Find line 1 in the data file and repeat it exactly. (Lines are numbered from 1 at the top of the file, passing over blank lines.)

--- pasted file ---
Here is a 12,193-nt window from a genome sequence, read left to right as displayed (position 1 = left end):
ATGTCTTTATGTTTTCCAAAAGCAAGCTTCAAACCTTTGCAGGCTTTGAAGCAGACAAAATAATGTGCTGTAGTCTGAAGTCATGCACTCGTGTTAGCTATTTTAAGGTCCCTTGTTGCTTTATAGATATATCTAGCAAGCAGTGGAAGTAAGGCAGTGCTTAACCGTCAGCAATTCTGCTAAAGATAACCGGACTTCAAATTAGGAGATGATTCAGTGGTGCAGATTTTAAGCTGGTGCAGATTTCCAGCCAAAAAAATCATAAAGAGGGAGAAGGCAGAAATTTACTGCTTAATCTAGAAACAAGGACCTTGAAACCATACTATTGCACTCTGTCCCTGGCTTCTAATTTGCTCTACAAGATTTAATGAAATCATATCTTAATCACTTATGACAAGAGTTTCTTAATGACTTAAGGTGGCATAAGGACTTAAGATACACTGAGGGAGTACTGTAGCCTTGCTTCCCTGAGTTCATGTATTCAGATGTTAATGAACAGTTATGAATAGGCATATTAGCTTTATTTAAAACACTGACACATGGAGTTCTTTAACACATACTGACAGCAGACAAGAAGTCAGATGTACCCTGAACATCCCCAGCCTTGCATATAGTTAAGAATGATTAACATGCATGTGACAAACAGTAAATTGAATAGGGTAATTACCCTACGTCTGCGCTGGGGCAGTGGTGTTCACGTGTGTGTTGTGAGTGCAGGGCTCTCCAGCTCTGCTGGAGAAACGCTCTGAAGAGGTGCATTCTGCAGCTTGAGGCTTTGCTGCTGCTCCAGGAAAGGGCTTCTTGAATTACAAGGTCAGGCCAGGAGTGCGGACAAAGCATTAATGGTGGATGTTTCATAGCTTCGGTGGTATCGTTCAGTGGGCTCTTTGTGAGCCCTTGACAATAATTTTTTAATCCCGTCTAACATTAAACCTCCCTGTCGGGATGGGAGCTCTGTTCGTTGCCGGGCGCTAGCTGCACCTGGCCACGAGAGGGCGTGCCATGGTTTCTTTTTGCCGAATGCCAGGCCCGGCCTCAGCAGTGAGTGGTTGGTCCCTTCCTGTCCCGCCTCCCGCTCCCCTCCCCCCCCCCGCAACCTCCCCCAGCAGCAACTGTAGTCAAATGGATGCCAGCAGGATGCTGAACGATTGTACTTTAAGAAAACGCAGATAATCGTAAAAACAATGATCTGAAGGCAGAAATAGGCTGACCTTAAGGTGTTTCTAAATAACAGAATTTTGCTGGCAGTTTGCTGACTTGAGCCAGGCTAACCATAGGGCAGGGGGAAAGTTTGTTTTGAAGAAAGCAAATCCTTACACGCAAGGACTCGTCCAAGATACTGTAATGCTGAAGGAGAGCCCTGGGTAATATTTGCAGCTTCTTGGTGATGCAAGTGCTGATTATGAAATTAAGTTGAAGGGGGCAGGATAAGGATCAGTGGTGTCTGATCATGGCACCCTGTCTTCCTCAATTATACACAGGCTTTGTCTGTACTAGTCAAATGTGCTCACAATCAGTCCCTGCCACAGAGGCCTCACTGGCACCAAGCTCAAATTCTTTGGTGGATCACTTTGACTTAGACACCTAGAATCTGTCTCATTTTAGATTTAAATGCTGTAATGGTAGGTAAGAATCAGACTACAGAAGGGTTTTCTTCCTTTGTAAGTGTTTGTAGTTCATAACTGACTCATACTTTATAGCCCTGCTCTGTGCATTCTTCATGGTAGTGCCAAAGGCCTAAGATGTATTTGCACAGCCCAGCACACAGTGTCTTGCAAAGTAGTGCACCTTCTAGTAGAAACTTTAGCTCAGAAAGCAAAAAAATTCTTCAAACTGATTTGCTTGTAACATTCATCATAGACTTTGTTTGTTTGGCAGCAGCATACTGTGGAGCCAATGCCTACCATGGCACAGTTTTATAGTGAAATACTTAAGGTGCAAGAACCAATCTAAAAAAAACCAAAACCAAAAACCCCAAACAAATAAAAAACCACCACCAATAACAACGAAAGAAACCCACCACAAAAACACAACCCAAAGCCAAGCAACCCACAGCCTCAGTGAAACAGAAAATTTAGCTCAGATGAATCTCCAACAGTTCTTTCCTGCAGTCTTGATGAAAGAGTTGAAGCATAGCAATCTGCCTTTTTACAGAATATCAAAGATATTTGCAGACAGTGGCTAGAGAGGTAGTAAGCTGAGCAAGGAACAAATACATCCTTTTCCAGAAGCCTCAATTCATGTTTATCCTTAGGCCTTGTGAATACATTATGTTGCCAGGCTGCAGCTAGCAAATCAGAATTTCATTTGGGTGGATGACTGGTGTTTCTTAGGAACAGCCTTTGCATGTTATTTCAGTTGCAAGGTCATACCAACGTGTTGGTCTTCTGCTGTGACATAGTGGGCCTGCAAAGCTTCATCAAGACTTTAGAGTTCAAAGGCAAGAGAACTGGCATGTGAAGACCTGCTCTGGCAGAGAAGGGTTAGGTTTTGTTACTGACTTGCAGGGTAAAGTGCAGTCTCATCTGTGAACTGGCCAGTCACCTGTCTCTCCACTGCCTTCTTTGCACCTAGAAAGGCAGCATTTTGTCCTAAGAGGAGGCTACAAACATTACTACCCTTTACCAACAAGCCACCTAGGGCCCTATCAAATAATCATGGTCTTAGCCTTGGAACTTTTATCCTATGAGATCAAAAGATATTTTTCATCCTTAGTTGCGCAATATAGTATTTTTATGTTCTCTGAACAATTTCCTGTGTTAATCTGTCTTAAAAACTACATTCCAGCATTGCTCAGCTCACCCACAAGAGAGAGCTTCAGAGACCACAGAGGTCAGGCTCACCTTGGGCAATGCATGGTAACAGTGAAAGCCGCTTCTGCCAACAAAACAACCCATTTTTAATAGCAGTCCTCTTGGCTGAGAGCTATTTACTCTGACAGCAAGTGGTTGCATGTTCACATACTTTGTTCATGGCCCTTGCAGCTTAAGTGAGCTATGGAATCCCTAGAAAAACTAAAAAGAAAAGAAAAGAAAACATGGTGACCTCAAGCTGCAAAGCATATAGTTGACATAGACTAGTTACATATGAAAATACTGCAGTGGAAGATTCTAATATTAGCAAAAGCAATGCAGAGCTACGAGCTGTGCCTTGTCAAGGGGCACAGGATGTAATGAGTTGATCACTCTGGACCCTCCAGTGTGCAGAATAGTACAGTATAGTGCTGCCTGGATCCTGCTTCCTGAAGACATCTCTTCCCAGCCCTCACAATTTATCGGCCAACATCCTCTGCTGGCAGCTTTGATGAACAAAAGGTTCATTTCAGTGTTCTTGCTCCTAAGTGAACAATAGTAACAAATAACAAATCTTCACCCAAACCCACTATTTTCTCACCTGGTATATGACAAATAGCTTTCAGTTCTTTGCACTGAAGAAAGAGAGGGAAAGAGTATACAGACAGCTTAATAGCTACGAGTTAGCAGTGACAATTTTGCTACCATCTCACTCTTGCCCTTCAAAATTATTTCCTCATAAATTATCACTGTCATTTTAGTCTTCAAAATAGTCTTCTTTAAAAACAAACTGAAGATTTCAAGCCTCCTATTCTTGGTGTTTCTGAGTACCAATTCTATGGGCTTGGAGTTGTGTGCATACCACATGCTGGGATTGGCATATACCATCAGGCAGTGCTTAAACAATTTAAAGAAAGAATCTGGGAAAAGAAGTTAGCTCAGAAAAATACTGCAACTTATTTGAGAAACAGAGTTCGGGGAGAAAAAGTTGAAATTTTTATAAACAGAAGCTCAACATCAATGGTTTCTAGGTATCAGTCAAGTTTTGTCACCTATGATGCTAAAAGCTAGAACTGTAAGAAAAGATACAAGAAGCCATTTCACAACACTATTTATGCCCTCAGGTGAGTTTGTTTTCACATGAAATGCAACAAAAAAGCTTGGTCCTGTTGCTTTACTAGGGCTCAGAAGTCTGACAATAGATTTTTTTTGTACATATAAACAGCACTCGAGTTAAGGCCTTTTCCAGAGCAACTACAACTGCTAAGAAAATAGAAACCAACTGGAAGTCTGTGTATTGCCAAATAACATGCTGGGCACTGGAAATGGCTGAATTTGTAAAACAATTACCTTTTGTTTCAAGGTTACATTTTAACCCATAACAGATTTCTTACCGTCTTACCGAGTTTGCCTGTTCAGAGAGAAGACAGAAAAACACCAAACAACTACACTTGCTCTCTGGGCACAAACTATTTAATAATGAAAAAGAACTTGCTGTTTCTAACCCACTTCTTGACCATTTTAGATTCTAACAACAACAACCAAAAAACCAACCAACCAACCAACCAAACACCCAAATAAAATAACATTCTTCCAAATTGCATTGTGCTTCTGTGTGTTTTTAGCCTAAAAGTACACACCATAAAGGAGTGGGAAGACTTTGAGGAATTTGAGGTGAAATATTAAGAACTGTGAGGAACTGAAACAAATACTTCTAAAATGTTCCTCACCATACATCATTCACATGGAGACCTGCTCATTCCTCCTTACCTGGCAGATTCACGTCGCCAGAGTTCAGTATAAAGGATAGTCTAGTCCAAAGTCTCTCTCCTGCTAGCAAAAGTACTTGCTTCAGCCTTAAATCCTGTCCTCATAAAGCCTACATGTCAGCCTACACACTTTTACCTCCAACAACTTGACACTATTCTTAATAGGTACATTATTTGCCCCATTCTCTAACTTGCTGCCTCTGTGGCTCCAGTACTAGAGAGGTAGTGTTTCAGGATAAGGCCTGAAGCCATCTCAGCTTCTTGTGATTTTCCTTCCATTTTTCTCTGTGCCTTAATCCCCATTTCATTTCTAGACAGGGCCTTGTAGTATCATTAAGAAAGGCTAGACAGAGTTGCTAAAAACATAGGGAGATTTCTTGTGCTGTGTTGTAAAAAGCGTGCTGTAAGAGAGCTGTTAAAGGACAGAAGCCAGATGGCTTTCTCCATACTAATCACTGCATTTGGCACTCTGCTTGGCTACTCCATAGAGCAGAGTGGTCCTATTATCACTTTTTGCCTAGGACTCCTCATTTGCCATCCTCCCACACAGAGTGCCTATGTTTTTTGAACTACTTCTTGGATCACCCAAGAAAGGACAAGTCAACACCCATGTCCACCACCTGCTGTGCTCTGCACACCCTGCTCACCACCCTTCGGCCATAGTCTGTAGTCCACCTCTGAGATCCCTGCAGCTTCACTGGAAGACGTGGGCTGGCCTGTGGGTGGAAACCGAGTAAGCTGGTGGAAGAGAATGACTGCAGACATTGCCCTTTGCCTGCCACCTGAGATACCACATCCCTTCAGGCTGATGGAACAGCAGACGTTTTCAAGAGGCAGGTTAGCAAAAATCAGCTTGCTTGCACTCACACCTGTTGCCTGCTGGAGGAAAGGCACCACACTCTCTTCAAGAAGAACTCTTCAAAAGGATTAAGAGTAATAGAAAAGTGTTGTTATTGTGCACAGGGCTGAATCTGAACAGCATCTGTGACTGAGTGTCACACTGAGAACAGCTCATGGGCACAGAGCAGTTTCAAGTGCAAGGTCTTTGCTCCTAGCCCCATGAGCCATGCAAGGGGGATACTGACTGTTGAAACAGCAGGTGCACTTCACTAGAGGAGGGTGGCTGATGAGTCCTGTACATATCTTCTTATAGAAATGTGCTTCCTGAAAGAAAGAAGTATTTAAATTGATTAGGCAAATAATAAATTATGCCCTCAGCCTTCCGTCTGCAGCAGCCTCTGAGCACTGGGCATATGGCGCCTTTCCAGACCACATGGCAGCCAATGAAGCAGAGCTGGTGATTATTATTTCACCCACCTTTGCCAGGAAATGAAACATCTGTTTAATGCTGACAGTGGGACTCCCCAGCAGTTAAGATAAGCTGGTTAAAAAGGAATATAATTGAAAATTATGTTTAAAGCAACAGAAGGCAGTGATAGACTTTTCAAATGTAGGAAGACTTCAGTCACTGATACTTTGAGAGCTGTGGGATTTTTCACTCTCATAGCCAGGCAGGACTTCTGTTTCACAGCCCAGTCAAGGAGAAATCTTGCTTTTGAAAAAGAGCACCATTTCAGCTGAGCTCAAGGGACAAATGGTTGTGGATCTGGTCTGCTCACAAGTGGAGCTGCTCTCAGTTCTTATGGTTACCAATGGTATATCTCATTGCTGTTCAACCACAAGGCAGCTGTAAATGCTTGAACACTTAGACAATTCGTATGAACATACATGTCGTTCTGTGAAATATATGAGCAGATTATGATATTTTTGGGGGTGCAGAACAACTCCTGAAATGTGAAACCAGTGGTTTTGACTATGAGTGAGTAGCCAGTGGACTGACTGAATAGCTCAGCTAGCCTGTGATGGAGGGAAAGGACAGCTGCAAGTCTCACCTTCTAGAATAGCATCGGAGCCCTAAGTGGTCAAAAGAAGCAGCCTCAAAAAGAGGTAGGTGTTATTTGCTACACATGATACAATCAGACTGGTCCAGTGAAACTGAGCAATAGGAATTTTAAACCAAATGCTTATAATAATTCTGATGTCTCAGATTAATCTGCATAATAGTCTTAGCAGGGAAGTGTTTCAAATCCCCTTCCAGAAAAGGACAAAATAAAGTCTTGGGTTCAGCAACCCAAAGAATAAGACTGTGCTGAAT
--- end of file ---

Here is a 12,193-nt window from a genome sequence, read left to right as displayed (position 1 = left end):